(Note: Like many other popular visitor centers around the world, Japan has been impacted severely in 2020 by the Covid-19 pandemic. Travel to and within Japan may be challenging and difficult with varied local restrictions. Lodging, restaurants, and attractions may be closed, restricted or otherwise unavailable. Check with online travel resources and others to get the latest updates and information on travel to Japan in general. Previous versions of this story have appeared in various print and online media outlets. )
By John Penisten
Perhaps none of Japan’s numerous cultural icons are more endearing or significant to the Japanese people than the famed onsen (hot springs resorts/hotels and spas) and springtime sakura (cherry blossoms).
Visitors will find much of Japanese culture in spring tied into the sakura season, signifiying the renewal and celebration of life. Throughout Japan, parks and streets are lined with row upon row of bright, colorful trees sprouting pink, white or light yellow cherry blossoms.
A big part of Japan’s lifestyle is enjoying the numerous onsen, or hot springs resorts, located throughout the country. For local folks, relaxing in the invigorating thermal baths while enjoying traditional onsen cuisine and related activities is part of their natural lifestyle. Like the reemergence of the cherry blossoms in spring, a dip in a hot spring bath contributes to the renewal and rejuvenation of body and soul.
Japan’s Hot Springs – A National Obsession
To say that the onsen are Japan’s national obsession is something of an understatement. Japan probably has more natural hot springs baths per capita than any other country in the world. An onsen stay will add a relaxing and adventurous dimension to any Japan visit.
Heart of Honshu
A good place to begin your onsen tour of Japan is the main island of Honshu. Nikko, about two hours north of Tokyo via highspeed train is in Nikko National Park, amidst a panorama of forest, mountains, lakes and gushing streams. Nikko is famed for the lavish Toshogu Shrine complex built in 1636 that serves as the mausoleum of Tokugawa Ieyasu, founder of the Tokugawa shogunate in 1603. Visiting Toshogu Shrine is a solemn and spiritual experience as one strolls through the temples and buildings of the complex. While Nikko boasts several onsen, Senhime Monogatari Inn is one of the best. Senhime features comfortable Japanese-style rooms and traditional cuisine served in intimate private dining rooms. The cuisine emphasizes the freshest of local produce, seafood and more. The onsen baths are inviting and invigorating with separate facilities for both men and women. For details, see: http://www.japaneseguesthouses.com/db/nikko/senhime.htm For information on Nikko, see: http://www.nikko-jp.org/english/index.html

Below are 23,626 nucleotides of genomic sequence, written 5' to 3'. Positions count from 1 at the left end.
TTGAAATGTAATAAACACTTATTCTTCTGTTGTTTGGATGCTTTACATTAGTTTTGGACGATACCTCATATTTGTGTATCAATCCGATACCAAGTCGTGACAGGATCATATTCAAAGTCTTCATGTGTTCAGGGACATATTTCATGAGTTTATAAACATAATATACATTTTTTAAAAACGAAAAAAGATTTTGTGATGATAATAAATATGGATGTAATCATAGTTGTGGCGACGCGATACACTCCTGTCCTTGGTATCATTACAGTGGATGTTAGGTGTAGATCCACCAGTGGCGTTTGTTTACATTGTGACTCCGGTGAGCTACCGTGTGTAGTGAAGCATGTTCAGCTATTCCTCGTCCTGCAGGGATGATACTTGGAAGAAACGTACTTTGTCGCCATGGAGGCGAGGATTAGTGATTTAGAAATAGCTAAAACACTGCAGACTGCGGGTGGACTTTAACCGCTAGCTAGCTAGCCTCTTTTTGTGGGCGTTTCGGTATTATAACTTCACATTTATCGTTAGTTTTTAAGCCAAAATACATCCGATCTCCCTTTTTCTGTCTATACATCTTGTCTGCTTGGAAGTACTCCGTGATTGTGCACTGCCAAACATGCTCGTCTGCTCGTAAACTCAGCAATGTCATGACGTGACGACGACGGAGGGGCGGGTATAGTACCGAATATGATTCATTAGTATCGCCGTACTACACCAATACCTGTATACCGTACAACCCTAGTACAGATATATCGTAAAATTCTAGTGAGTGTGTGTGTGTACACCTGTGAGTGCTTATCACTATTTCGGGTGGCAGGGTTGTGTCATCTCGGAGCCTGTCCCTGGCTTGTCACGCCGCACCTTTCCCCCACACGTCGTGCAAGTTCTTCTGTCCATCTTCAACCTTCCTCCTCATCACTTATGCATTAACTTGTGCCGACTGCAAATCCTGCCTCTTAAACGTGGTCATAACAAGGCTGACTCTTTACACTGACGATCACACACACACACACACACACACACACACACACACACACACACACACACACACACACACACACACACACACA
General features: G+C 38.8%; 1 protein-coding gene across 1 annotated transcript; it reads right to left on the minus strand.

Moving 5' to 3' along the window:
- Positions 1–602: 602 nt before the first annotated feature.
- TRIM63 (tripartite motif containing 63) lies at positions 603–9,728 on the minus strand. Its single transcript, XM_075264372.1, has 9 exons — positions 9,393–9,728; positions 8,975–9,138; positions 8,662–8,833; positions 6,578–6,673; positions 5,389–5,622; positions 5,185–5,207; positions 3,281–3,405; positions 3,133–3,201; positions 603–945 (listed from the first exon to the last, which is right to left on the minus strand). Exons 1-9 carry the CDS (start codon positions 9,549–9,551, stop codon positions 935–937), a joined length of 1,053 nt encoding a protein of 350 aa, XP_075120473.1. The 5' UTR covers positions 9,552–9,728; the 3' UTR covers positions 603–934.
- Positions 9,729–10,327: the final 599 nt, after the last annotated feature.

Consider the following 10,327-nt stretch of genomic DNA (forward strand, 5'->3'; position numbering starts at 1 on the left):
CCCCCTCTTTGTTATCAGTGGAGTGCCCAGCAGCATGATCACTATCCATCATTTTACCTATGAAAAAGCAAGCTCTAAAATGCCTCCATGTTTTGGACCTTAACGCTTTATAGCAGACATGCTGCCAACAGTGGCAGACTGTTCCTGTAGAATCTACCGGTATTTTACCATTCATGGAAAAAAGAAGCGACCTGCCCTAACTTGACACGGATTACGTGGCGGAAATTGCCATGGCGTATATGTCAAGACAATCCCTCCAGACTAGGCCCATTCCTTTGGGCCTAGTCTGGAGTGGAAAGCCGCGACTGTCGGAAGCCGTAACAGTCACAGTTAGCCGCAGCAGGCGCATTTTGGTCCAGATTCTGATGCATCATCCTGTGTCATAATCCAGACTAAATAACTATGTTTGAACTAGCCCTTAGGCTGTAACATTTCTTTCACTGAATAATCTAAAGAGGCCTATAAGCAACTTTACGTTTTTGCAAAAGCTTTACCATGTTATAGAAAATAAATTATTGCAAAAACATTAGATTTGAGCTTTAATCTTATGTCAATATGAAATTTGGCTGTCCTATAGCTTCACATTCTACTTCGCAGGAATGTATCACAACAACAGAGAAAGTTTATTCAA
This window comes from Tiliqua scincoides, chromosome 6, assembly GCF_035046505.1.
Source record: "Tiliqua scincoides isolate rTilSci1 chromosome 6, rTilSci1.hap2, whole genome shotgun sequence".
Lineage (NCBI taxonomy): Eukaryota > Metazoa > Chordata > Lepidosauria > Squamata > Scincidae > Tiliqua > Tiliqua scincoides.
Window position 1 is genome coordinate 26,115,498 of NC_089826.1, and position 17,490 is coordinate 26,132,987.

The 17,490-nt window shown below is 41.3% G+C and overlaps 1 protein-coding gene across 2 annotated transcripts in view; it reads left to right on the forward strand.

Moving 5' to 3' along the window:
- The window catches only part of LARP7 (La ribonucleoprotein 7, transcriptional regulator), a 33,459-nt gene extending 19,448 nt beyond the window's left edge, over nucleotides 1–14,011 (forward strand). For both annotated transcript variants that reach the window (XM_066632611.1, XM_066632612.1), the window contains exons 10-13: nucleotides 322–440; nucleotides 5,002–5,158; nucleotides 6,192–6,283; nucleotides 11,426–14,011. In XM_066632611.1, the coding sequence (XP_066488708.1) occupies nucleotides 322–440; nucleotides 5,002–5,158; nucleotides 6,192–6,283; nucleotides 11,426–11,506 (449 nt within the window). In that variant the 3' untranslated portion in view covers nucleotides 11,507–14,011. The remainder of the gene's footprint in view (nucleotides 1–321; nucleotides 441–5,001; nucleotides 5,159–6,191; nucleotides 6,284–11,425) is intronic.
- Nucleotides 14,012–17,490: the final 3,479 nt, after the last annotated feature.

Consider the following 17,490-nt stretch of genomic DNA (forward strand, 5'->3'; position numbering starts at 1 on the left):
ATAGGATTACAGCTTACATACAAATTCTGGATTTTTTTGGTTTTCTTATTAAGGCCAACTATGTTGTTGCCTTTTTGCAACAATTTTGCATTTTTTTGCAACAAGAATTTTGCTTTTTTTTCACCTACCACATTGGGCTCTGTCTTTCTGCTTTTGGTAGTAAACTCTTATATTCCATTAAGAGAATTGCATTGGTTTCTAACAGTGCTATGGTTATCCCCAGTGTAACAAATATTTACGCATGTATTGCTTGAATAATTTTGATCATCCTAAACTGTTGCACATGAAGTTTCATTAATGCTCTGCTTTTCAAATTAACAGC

South of Tokyo is the popular hot springs resort town of Hakone which lies near Mount Fuji in the Fuji-Hakone-Izu National Park. Hakone is an area of high mountains and features the beautiful Lake Ashi with winding roads and railways that connect the towns and villages of the region. The area’s volcanic origins account for the numerous onsen. Visitors enjoy ferry boat rides across the lake and then a ropeway (cable car lift) ride across the still steaming spectacular Owakudani Gorge. On clear days, Mount Fuji appears through the clouds. Hakone, the main town, is small and compact and situated in a deep valley surrounded by high peaks. Hotellerie Maille Coeur Shougetsu is a boutique-style hotel with comforting onsen baths to soothe away a hard day’s travel. The baths switch genders each day so everyone can enjoy the variety of each. A full-service restaurant provides creative Japanese inspired cuisine with a set dinner menu and traditional buffet breakfast. For details, see: http://www.shougetsu.com For information on Hakone, see: http://www.jnto.go.jp/eng/location/regional/kanagawa/hakone.html
Snuggled along the Sea of Japan coast northwest of Kyoto is one of Japan’s top scenic spots, the quiet fishing village of Amanohashidate. The “Bridge to Heaven,” a narrow 2.2 mile sand spit reaching across Miyazu Bay is the main attraction. Japanese mythology has it that Amanohashidate is where the gods conceived the islands of Japan. View the “Bridge” from a lookout atop Kasamatsu Park across the bay (accessible by ferry boat-or walk across the sand spit) by bending over and looking upside down between your legs, making the sand spit appear to be floating in air. The Taikyourou Inn is centrally located near the sand spit bridge and offers traditional onsen rooms, soothing baths, and cuisine with the emphasis on fresh local seafood. For details, see: http://www.japanican.com/hotels/shisetsudetail.aspx?st=6310008&ref=JNTO
For information on Amanohashidate, see: http://www.jnto.go.jp/eng/location/regional/kyoto/amanohashidate.html